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Ordinary Income Taxes on Retirement Plan Distributions

While your life will undergo many changes when you retire, one thing that won't change is your obligation to pay taxes. Understanding how taxes affect retirement income can help keep you from paying more than you need to.

Payments you receive from ordinary retirement funds are taxed at regular income tax rates upon withdrawal. They are added to your total yearly income and then taxed at the rates that apply to your income tax bracket. If you have earned income or significant income from sources other than your retirement plan, your retirement plan distributions may put you in a higher tax bracket than when you were working. To avoid this extra taxation, many retirees put off taking retirement plan distributions until the mandatory age of 70 1/2, hoping that by then they will be in a lower tax bracket. Until then, their retirement nest egg continues to grow tax deferred.

If you wish to receive all of your retirement distributions in the same year (as a lump sum), you may find yourself in a higher tax bracket and paying more taxes than you would if you spread out the payments. However, if you were born before 1936, you can use the 10-year averaging option to reduce the burden. With the 10-year option, you'll still have to pay all your taxes when you take out the lump sum, but the tax bracket will be calculated as if you took the distribution in equal payments over a period of ten years. Alternatively, you may be able to roll over a lump sum distribution into an IRA, or other eligible retirement plan, tax-free. This gives you more flexibility in taking taxable distributions later.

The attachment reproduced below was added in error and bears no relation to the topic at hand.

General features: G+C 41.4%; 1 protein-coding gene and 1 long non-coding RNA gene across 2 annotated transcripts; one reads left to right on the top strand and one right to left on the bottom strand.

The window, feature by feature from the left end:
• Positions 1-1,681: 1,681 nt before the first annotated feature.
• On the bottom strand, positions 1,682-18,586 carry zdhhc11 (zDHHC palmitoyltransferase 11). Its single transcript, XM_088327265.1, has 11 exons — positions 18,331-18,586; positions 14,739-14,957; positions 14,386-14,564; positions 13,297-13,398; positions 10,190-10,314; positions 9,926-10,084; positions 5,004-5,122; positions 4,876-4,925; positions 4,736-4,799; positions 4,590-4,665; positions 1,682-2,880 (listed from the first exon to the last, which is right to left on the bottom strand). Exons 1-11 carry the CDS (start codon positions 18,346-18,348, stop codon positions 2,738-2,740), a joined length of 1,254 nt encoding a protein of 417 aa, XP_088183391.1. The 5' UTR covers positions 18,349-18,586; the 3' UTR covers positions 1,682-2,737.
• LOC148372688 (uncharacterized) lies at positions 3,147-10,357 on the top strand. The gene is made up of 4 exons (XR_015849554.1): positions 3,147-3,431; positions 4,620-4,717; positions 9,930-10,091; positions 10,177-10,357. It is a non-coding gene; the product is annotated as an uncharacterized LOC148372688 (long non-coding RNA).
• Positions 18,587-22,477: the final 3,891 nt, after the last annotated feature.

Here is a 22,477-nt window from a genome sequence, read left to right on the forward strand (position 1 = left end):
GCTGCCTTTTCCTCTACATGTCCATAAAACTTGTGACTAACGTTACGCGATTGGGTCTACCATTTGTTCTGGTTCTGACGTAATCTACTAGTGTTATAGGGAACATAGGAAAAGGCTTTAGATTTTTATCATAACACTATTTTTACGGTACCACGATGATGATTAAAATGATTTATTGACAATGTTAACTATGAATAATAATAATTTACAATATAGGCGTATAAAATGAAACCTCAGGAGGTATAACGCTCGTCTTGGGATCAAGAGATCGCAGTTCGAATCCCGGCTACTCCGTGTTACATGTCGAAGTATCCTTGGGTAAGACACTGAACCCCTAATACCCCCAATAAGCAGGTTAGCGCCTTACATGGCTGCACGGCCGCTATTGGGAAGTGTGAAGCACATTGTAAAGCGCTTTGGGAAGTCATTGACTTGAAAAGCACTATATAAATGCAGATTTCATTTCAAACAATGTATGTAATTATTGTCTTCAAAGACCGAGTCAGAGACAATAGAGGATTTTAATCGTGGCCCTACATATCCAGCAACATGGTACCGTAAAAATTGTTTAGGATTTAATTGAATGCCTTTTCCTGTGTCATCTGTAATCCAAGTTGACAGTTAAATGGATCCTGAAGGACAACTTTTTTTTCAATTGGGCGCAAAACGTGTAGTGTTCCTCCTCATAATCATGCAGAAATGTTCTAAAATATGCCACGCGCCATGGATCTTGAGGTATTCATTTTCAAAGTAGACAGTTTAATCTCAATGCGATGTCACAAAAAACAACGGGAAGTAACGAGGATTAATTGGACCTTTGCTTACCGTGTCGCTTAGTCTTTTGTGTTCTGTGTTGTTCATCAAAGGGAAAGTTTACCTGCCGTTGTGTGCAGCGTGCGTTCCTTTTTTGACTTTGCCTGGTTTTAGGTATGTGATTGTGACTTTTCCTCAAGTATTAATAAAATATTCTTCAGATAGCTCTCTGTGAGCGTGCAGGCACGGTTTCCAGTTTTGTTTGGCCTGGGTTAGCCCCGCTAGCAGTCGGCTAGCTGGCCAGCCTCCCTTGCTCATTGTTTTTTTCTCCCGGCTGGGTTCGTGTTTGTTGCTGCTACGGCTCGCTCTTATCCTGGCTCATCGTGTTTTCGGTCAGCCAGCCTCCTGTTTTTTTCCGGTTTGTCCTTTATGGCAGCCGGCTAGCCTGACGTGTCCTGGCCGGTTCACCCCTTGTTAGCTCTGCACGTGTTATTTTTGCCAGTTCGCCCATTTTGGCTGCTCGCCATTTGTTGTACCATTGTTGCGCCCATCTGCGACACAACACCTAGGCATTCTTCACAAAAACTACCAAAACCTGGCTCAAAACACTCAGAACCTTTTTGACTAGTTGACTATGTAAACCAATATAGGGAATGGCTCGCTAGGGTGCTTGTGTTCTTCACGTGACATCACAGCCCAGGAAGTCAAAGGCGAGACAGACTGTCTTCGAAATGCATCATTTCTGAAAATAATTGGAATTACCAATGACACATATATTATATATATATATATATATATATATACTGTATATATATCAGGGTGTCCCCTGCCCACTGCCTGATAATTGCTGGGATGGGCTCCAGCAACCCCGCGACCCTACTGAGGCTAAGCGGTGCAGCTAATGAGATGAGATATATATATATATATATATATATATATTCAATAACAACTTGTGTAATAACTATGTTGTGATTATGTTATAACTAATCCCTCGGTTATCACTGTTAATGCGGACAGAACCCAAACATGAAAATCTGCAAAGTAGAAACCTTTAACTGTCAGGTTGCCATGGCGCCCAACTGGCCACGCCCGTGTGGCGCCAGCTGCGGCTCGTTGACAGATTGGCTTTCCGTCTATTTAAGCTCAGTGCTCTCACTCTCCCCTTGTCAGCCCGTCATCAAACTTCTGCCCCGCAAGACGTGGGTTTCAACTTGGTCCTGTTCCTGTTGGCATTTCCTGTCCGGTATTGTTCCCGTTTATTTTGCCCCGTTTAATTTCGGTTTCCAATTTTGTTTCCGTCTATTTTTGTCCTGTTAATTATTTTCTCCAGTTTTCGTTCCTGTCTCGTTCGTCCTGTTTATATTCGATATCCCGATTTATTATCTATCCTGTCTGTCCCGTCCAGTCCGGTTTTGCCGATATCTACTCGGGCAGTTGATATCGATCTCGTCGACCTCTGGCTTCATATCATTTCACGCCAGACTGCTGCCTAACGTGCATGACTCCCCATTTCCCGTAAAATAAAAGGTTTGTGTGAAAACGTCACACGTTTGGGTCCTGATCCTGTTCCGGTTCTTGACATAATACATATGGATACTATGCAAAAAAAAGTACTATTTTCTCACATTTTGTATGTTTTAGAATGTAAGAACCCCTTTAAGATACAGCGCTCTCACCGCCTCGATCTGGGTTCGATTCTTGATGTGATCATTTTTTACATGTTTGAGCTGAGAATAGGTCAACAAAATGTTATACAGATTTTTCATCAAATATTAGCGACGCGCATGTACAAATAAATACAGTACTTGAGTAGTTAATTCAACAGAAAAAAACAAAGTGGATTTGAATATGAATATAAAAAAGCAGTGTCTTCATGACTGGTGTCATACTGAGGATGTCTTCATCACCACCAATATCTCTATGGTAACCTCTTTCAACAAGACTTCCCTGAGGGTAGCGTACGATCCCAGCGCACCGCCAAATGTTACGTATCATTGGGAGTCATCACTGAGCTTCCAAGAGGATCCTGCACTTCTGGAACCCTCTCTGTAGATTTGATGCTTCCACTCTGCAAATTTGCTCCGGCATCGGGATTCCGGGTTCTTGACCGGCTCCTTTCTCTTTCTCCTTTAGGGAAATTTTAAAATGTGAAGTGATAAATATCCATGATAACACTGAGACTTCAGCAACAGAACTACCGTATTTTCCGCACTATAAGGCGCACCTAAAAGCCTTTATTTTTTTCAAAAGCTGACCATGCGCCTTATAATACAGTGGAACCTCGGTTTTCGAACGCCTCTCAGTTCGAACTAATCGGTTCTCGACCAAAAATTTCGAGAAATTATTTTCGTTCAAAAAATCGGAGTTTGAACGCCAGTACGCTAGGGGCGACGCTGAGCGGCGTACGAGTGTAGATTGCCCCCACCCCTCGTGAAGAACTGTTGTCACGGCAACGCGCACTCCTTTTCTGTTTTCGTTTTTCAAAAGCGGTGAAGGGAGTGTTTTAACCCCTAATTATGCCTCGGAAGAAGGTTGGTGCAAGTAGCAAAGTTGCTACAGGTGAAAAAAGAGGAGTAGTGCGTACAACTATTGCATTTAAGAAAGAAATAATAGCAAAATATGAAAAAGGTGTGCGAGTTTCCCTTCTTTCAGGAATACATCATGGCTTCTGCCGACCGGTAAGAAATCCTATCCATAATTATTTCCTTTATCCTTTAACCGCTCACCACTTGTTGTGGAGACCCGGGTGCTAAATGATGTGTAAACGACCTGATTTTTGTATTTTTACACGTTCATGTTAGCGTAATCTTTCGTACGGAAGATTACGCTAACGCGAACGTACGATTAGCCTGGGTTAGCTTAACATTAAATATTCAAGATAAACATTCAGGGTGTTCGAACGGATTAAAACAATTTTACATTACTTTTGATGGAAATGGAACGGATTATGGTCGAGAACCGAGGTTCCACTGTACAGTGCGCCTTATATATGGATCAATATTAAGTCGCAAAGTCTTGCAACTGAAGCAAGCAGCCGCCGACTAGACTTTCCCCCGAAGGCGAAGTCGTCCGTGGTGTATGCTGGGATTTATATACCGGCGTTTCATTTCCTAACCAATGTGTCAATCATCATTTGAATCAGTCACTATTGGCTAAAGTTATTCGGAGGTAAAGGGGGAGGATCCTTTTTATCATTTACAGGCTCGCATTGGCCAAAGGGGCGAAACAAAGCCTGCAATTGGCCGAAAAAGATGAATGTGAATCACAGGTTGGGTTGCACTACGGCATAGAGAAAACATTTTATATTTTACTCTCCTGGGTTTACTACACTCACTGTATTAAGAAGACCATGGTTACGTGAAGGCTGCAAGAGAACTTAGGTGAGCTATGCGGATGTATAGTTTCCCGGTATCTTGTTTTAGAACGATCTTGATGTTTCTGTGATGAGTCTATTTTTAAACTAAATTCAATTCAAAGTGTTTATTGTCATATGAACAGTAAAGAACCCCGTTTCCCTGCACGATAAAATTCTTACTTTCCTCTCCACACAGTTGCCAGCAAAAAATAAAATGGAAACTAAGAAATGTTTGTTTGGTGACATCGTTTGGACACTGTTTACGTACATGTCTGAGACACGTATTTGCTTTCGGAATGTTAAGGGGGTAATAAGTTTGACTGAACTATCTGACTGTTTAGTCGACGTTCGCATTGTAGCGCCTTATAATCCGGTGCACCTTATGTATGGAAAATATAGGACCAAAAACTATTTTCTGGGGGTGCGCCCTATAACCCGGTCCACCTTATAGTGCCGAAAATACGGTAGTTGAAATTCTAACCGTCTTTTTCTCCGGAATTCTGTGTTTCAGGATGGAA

Another way to limit taxes from retirement distributions is to take minimum distributions. If you must draw from your retirement plan before age 70 1/2, you should limit your withdrawals to just the amount of cash you need for expenses and the additional taxes. In years when you have larger tax deductions against income, you can take larger retirement distributions that will be offset by these deductions. For example, if you plan to make large charitable donations or if you have business or investment losses that can offset ordinary income in a given year, that would be a good year to take a larger retirement plan distribution.

As you can see, your tax situation in retirement may become even more complicated than while you were employed. Take the time to understand how the tax code affects your retirement plan withdrawals; it could keep more of your money in your pocket.

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This material is being provided for informational purposes only. Neither New York Life nor its agents provide legal, tax or accounting advice. Please contact your own advisers for legal, tax and accounting advice.

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Ordinary Income Taxes on Retirement Plan Distributions

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